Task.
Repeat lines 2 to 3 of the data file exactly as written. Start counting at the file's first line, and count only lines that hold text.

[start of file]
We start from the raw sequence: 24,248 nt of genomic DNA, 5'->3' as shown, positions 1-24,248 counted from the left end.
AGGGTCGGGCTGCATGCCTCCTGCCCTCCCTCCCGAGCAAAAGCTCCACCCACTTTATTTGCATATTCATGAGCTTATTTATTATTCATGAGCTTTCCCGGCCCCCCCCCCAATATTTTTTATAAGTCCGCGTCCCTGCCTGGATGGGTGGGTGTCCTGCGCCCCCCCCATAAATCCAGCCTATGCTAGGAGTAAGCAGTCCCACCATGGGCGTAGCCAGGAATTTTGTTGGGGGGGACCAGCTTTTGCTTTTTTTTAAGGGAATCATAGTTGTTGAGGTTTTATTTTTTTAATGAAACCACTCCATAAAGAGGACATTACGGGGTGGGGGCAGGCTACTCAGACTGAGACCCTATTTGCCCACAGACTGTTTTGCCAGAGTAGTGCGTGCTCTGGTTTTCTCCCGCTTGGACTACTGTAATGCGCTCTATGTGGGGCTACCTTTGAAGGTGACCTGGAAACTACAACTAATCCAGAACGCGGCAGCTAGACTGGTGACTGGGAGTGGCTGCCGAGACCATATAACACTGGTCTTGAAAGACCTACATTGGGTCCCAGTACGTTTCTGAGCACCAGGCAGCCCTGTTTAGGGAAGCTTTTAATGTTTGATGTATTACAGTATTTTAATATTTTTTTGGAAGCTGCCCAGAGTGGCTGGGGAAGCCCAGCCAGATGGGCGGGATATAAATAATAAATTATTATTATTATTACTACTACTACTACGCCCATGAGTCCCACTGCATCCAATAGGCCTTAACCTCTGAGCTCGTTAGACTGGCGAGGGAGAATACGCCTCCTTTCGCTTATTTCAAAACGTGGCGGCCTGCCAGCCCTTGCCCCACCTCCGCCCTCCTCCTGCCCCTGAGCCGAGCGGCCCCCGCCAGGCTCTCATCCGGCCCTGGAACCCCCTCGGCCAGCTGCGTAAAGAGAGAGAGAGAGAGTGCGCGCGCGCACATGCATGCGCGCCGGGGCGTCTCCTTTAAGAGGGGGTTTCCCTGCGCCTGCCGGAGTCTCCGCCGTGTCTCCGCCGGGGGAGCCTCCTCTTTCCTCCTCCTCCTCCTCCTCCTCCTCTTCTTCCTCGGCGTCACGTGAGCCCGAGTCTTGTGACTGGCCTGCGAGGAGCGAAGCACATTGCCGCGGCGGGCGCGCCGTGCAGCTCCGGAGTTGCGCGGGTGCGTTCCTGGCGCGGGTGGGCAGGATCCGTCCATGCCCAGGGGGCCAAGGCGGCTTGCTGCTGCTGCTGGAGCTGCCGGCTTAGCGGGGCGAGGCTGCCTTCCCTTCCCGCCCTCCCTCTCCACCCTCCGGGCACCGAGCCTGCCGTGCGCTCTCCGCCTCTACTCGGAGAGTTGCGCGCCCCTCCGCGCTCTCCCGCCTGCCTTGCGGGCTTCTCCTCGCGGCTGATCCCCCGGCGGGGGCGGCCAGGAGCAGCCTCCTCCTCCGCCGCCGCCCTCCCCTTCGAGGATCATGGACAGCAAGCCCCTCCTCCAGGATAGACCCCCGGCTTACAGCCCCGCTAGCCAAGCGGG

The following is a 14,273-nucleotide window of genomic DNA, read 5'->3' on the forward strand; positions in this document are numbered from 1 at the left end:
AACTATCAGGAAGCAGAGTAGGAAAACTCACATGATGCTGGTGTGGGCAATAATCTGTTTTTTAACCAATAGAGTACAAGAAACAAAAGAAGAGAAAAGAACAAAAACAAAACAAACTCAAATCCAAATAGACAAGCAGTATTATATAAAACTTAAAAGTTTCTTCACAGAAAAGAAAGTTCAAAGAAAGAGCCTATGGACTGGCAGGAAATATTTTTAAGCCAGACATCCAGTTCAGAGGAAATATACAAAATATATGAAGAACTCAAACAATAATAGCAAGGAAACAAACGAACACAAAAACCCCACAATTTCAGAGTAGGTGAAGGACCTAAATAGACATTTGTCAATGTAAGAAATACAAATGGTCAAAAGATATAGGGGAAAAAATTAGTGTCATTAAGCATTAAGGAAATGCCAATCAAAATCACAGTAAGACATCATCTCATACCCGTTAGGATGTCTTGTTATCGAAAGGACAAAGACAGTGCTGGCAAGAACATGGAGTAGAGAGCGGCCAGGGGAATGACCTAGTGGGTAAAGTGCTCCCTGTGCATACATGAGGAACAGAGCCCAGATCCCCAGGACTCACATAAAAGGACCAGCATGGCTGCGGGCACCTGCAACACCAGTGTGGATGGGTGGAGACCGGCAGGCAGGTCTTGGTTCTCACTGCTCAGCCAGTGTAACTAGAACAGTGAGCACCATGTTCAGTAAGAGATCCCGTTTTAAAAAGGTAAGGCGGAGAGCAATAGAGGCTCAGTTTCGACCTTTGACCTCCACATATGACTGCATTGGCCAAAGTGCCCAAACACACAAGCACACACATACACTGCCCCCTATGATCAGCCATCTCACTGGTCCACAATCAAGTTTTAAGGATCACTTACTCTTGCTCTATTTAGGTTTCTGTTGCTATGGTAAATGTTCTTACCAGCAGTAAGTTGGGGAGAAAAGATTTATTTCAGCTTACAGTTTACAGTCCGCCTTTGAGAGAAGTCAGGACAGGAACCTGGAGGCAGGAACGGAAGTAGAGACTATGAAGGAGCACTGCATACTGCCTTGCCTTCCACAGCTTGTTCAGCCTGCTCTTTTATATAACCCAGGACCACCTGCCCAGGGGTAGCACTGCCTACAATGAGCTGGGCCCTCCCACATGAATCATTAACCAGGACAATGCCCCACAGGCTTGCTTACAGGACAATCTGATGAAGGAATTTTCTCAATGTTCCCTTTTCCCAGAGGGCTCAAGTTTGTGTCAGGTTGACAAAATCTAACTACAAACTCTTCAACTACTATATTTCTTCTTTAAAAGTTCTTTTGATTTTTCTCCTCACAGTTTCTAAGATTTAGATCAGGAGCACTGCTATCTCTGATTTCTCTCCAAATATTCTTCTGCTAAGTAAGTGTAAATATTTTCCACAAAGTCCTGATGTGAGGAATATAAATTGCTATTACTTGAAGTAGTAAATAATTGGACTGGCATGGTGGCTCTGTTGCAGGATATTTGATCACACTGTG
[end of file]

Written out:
AGGGTCGGGCTGCATGCCTCCTGCCCTCCCTCCCGAGCAAAAGCTCCACCCACTTTATTTGCATATTCATGAGCTTATTTATTATTCATGAGCTTTCCCGGCCCCCCCCCCAATATTTTTTATAAGTCCGCGTCCCTGCCTGGATGGGTGGGTGTCCTGCGCCCCCCCCATAAATCCAGCCTATGCTAGGAGTAAGCAGTCCCACCATGGGCGTAGCCAGGAATTTTGTTGGGGGGGACCAGCTTTTGCTTTTTTTTAAGGGAATCATAGTTGTTGAGGTTTTATTTTTTTAATGAAACCACTCCATAAAGAGGACATTACGGGGTGGGGGCAGGCTACTCAGACTGAGACCCTATTTGCCCACAGACTGTTTTGCCAGAGTAGTGCGTGCTCTGGTTTTCTCCCGCTTGGACTACTGTAATGCGCTCTATGTGGGGCTACCTTTGAAGGTGACCTGGAAACTACAACTAATCCAGAACGCGGCAGCTAGACTGGTGACTGGGAGTGGCTGCCGAGACCATATAACACTGGTCTTGAAAGACCTACATTGGGTCCCAGTACGTTTCTGAGCACCAGGCAGCCCTGTTTAGGGAAGCTTTTAATGTTTGATGTATTACAGTATTTTAATATTTTTTTGGAAGCTGCCCAGAGTGGCTGGGGAAGCCCAGCCAGATGGGCGGGATATAAATAATAAATTATTATTATTATTACTACTACTACTACGCCCATGAGTCCCACTGCATCCAATAGGCCTTAACCTCTGAGCTCGTTAGACTGGCGAGGGAGAATACGCCTCCTTTCGCTTATTTCAAAACGTGGCGGCCTGCCAGCCCTTGCCCCACCTCCGCCCTCCTCCTGCCCCTGAGCCGAGCGGCCCCCGCCAGGCTCTCATCCGGCCCTGGAACCCCCTCGGCCAGCTGCGTAAAGAGAGAGAGAGAGAGTGCGCGCGCGCACATGCATGCGCGCCGGGGCGTCTCCTTTAAGAGGGGGTTTCCCTGCGCCTGCCGGAGTCTCCGCCGTGTCTCCGCCGGGGGAGCCTCCTCTTTCCTCCTCCTCCTCCTCCTCCTCCTCTTCTTCCTCGGCGTCACGTGAGCCCGAGTCTTGTGACTGGCCTGCGAGGAGCGAAGCACATTGCCGCGGCGGGCGCGCCGTGCAGCTCCGGAGTTGCGCGGGTGCGTTCCTGGCGCGGGTGGGCAGGATCCGTCCATGCCCAGGGGGCCAAGGCGGCTTGCTGCTGCTGCTGGAGCTGCCGGCTTAGCGGGGCGAGGCTGCCTTCCCTTCCCGCCCTCCCTCTCCACCCTCCGGGCACCGAGCCTGCCGTGCGCTCTCCGCCTCTACTCGGAGAGTTGCGCGCCCCTCCGCGCTCTCCCGCCTGCCTTGCGGGCTTCTCCTCGCGGCTGATCCCCCGGCGGGGGCGGCCAGGAGCAGCCTCCTCCTCCGCCGCCGCCCTCCCCTTCGAGGATCATGGACAGCAAGCCCCTCCTCCAGGATAGACCCCCGGCTTACAGCCCCGCTAGCCAAGCGGG

The following is a 14,273-nucleotide window of genomic DNA, read 5'->3' on the forward strand; positions in this document are numbered from 1 at the left end: